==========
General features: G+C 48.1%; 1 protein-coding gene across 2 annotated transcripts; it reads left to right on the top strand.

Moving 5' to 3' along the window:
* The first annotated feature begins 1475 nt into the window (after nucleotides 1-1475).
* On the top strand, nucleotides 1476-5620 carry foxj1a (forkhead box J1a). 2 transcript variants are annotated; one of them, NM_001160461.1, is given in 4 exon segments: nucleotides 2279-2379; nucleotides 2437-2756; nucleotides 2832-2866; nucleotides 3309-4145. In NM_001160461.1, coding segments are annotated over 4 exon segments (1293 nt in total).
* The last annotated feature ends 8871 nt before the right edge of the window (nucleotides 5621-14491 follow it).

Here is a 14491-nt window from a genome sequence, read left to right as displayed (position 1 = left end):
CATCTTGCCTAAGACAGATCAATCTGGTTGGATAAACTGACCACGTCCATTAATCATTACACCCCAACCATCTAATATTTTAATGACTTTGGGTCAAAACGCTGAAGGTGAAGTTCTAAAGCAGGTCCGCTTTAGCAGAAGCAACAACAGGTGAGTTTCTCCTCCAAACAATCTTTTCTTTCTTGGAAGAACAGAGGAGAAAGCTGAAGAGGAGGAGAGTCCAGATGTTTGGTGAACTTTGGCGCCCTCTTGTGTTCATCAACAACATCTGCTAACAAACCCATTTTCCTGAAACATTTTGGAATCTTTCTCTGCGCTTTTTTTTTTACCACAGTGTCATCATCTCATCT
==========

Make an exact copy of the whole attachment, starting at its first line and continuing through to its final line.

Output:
General features: G+C 48.1%; 1 protein-coding gene across 2 annotated transcripts; it reads left to right on the top strand.

Moving 5' to 3' along the window:
* The first annotated feature begins 1475 nt into the window (after nucleotides 1-1475).
* On the top strand, nucleotides 1476-5620 carry foxj1a (forkhead box J1a). 2 transcript variants are annotated; one of them, NM_001160461.1, is given in 4 exon segments: nucleotides 2279-2379; nucleotides 2437-2756; nucleotides 2832-2866; nucleotides 3309-4145. In NM_001160461.1, coding segments are annotated over 4 exon segments (1293 nt in total).
* The last annotated feature ends 8871 nt before the right edge of the window (nucleotides 5621-14491 follow it).

Here is a 14491-nt window from a genome sequence, read left to right as displayed (position 1 = left end):
CATCTTGCCTAAGACAGATCAATCTGGTTGGATAAACTGACCACGTCCATTAATCATTACACCCCAACCATCTAATATTTTAATGACTTTGGGTCAAAACGCTGAAGGTGAAGTTCTAAAGCAGGTCCGCTTTAGCAGAAGCAACAACAGGTGAGTTTCTCCTCCAAACAATCTTTTCTTTCTTGGAAGAACAGAGGAGAAAGCTGAAGAGGAGGAGAGTCCAGATGTTTGGTGAACTTTGGCGCCCTCTTGTGTTCATCAACAACATCTGCTAACAAACCCATTTTCCTGAAACATTTTGGAATCTTTCTCTGCGCTTTTTTTTTTACCACAGTGTCATCATCTCATCT